It is rare indeed to find ideas in education which pan out and work consistently. When the ideas occur they should be celebrated in the same way we honor sports teams. I want to address two ideas which are at the top of my list. Sadly not enough people know about these two GREAT ideas as few people spend the time to be immersed in NPR or the Commonwealth Club, get to work with great teachers who reach beyond the test score drama AND then spend the time to critically analyze what was said and why it is valuable.
The only times I have had anyone in education discuss time related to learning is the following:
(1) Configuring a lesson plan
(2) Debating a 50 minute class period or double block scheduling
(3) How much homework is acceptable to assign to students – in reference to how much time they need for living
(4) Syating that students need ‘processing’ time when you ask a direct question in class.
Other than that, time, the fourth dimension, is neglected in all forms of education as, well, taking up to much time in a world which functions best on instant gratification. So, it was with great amazement at 2:00 AM on 31 July 2010 I found myself listening to a replay of actor Richard Dreyfuss discussing the concept of civics in education and nodding my head in bed in agreement….and then further realizing exactly what Mr. Dreyfuss states which is intelligent beyond mere words is exactly what my friend and teaching colleague Mitch Weathers of Organized Binder fame has been preaching to a select chorus for years. And I became deeply sad that these two articulate and thoughtful people who believe education is a value far beyond test scores have not received wider audience, hence this blog.
So here goes. The basic tenent behind what both of these people are saying is that education is not just a glob of facts, piled one atop another like a poorly built shack. Instead, education is the POWER OF EXPLORATION of the facts and debate, discourse, questioning and deep thinking about the facts and keeping the mind alert to new facts and being able to balance two contrary ideas simultaneously and gleen the best kernals of each. Allof that being written, the real problems with education are (1) Lack of organization – a lesson plan is NOT a form of organization, rather it is a plan of attack for a teacher to get through a set litany of facts in a specific period of time and demonstrate some degree of memory of said information and (2) Lack of time in education and outside the classroom spent THINKING (3) The mediocratic need for instant gratification based on NOW rather than actually digesting and processing facts (4) The acceptance of a non-civic minded public that test scores and ratings such as proficient are ENOUGH. It is no doubt anyone who defies these four problems are castigated and disliked for the very fact they encourage thinking and constructive use of time.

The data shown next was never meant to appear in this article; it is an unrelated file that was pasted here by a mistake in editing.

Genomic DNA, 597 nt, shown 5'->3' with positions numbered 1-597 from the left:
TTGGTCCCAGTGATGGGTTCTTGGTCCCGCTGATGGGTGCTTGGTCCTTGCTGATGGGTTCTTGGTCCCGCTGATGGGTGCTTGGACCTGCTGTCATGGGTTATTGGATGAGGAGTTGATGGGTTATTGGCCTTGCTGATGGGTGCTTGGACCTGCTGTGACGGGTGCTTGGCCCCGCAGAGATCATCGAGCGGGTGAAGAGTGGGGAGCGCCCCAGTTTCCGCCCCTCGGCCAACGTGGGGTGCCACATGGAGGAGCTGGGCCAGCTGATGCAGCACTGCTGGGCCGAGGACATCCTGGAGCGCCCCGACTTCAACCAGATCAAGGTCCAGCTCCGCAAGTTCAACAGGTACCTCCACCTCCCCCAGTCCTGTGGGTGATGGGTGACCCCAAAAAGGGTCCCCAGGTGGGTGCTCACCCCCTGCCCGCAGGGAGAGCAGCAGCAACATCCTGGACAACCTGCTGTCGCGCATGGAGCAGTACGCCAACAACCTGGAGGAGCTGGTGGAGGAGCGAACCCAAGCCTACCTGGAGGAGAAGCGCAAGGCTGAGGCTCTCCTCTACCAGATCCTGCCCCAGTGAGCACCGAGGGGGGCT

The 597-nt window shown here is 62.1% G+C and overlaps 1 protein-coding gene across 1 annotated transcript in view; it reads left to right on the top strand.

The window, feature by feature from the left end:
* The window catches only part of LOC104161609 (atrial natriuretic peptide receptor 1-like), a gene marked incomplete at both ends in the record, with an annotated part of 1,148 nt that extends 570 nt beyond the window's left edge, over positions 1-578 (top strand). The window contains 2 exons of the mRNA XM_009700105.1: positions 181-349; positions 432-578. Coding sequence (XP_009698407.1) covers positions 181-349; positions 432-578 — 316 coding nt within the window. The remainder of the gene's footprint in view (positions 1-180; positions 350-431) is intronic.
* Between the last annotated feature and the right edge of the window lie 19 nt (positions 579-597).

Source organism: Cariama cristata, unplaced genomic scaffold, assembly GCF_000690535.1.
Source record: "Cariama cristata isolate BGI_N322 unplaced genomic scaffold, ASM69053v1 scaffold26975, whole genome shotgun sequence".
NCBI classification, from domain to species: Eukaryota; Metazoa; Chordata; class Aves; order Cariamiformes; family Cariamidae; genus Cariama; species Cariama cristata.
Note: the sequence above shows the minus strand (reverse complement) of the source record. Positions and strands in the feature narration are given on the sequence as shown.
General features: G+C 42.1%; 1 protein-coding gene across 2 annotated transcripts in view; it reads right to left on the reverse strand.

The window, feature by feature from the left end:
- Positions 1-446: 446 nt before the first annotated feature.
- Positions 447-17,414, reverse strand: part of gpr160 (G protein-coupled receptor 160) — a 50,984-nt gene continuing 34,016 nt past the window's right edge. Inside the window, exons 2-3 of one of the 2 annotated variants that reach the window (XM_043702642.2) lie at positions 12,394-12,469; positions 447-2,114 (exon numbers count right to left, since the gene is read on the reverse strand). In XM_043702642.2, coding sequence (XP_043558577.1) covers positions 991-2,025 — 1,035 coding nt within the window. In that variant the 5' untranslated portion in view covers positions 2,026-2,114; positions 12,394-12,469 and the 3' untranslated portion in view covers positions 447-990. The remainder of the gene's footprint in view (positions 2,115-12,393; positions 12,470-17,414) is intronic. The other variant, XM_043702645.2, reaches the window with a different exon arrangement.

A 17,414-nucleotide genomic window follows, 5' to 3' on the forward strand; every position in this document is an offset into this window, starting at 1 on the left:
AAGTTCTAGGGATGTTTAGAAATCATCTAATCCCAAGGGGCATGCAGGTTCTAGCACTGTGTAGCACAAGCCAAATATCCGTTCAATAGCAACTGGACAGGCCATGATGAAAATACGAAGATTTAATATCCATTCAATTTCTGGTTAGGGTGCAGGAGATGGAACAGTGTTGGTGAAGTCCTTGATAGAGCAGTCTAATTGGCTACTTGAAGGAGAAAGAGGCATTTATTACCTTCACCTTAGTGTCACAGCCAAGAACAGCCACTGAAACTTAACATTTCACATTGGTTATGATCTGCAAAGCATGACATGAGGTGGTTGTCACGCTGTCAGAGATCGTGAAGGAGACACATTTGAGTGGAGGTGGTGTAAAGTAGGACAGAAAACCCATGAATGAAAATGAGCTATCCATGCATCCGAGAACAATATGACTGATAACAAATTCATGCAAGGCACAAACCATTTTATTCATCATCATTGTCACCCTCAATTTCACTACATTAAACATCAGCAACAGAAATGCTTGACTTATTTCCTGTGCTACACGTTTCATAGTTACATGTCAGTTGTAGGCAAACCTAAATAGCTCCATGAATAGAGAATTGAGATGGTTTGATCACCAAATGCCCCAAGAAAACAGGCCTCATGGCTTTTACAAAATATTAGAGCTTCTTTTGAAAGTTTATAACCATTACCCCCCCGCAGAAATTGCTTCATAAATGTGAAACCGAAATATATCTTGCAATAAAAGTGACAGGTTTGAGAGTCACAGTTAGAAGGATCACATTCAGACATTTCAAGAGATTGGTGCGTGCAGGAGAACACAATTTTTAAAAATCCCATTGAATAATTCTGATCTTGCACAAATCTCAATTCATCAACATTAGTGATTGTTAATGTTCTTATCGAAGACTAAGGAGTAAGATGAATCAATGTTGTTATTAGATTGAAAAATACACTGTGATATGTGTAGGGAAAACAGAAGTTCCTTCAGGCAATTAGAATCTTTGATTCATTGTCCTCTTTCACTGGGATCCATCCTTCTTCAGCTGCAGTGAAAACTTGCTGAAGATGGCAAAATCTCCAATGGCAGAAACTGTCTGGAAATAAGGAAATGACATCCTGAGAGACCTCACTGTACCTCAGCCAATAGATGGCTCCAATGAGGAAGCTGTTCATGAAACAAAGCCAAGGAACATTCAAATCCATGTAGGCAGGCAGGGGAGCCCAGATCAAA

Richard Dreyfuss believes civics needs to be taught in school and practiced in the broader community/world. Mitch believes education is the right of every student/person and not a privelege and not something which is easy. Mitch is old school and believes in thinking, processing, analyzing and metacognition. You put these two ideas together and there is indeed the possibility education can escape the very dark ages it is currently in throughout the U.S.
I encourage you to do four things after reading this piece. (1) Listen to http://www.commonwealthclub.org/archive/10/10-07dreyfuss.html and notice the logic. (2) Look up http://www.facebook.com/pages/The-Organized-Binder/121329426769 and Mitch Weathers. (3) If your childs school does not already practice the Organized Binder, find out why and get it on the agenda. (4) Get your kid, your family, friends, etc. to engage in civic discourse and think. There has never been a better time.
P.S. Mitch does not even know I wrote this – I did not feel compelled to ask permission for sharing a good idea. I was not paid to write this and have never been paid by Mitch to share a good idea – I do this for free because it is the RIGHT THING TO DO.